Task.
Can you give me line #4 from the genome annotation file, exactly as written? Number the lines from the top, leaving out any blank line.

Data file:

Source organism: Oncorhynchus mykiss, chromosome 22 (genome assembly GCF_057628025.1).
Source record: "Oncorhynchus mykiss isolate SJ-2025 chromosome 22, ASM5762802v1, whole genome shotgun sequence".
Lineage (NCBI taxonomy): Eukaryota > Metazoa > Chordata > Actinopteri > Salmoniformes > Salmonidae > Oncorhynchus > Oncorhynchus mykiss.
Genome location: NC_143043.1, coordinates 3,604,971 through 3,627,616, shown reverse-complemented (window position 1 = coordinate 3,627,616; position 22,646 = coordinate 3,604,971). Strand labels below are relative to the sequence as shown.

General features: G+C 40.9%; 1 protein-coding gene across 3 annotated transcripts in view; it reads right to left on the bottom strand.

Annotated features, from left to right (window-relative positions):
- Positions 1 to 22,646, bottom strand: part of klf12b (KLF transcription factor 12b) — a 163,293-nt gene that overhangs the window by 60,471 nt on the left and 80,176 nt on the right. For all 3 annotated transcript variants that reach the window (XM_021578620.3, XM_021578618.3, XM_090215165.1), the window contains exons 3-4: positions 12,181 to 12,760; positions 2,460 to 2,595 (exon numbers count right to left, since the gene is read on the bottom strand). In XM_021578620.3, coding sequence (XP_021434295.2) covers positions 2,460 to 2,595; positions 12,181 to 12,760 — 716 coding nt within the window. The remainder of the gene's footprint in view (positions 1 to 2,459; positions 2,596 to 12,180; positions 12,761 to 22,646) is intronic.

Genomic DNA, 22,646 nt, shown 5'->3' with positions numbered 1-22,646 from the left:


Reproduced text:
Genome location: NC_143043.1, coordinates 3,604,971 through 3,627,616, shown reverse-complemented (window position 1 = coordinate 3,627,616; position 22,646 = coordinate 3,604,971). Strand labels below are relative to the sequence as shown.